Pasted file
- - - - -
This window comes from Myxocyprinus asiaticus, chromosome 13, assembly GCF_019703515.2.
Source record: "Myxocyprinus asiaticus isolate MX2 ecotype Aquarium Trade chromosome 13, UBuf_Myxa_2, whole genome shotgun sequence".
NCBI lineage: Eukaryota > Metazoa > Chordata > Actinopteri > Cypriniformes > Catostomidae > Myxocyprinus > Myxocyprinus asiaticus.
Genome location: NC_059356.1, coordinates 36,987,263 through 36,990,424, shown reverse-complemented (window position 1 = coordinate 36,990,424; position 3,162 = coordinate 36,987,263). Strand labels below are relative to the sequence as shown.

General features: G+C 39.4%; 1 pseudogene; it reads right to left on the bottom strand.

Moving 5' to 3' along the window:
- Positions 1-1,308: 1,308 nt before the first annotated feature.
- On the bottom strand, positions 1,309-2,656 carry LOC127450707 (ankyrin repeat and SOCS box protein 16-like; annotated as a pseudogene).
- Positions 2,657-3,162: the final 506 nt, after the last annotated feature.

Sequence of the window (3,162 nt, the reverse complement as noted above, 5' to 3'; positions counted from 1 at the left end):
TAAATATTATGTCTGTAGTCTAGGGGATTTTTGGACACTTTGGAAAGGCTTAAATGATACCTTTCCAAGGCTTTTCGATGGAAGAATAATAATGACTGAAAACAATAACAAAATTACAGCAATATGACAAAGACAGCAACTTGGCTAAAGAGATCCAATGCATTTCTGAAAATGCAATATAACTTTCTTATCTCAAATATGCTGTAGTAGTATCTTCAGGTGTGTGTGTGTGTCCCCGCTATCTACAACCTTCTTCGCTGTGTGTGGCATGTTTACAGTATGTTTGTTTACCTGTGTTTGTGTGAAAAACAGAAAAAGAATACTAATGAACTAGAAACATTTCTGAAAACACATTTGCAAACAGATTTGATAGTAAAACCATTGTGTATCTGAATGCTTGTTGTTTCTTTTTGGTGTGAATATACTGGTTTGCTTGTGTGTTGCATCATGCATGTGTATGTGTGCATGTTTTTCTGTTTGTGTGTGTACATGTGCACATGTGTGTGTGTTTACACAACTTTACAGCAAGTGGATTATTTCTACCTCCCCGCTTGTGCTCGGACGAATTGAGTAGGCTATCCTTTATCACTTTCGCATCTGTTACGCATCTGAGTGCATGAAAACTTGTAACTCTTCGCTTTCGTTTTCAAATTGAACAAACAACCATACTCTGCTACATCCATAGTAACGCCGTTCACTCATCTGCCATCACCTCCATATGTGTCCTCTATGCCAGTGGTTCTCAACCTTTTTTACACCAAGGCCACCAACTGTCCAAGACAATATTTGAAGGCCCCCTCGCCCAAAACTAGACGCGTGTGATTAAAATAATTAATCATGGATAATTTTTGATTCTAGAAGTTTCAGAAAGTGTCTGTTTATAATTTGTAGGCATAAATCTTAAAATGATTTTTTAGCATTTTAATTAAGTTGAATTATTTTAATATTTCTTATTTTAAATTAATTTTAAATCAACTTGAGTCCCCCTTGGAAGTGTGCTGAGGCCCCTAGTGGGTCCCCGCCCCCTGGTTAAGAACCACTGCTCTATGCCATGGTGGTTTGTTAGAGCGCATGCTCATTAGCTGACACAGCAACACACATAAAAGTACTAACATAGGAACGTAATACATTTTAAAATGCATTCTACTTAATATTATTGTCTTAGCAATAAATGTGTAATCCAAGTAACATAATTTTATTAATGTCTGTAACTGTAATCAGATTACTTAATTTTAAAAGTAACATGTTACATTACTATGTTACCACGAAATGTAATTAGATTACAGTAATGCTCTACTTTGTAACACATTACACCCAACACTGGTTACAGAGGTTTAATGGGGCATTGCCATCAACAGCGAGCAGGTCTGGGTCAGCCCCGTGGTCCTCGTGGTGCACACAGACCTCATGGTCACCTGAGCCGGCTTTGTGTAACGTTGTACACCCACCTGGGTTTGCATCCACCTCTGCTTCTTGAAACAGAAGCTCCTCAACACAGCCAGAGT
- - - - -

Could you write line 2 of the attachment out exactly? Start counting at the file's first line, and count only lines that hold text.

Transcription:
Source record: "Myxocyprinus asiaticus isolate MX2 ecotype Aquarium Trade chromosome 13, UBuf_Myxa_2, whole genome shotgun sequence".